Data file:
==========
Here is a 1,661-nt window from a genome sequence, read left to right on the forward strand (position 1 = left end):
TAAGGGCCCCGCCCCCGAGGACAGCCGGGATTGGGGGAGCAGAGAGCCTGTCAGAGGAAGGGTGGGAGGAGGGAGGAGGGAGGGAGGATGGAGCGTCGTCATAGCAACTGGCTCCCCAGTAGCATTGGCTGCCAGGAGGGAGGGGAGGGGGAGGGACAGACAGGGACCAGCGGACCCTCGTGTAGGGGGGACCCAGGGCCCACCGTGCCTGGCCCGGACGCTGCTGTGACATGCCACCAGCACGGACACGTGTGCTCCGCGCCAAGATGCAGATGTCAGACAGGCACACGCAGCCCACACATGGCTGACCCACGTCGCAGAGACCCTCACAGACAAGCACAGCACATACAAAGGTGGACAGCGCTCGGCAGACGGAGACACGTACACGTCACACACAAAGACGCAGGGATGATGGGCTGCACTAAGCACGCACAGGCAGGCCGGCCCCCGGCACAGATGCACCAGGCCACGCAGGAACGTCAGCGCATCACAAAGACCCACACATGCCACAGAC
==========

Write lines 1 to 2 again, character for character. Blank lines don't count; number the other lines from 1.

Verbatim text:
Here is a 1,661-nt window from a genome sequence, read left to right on the forward strand (position 1 = left end):
TAAGGGCCCCGCCCCCGAGGACAGCCGGGATTGGGGGAGCAGAGAGCCTGTCAGAGGAAGGGTGGGAGGAGGGAGGAGGGAGGGAGGATGGAGCGTCGTCATAGCAACTGGCTCCCCAGTAGCATTGGCTGCCAGGAGGGAGGGGAGGGGGAGGGACAGACAGGGACCAGCGGACCCTCGTGTAGGGGGGACCCAGGGCCCACCGTGCCTGGCCCGGACGCTGCTGTGACATGCCACCAGCACGGACACGTGTGCTCCGCGCCAAGATGCAGATGTCAGACAGGCACACGCAGCCCACACATGGCTGACCCACGTCGCAGAGACCCTCACAGACAAGCACAGCACATACAAAGGTGGACAGCGCTCGGCAGACGGAGACACGTACACGTCACACACAAAGACGCAGGGATGATGGGCTGCACTAAGCACGCACAGGCAGGCCGGCCCCCGGCACAGATGCACCAGGCCACGCAGGAACGTCAGCGCATCACAAAGACCCACACATGCCACAGAC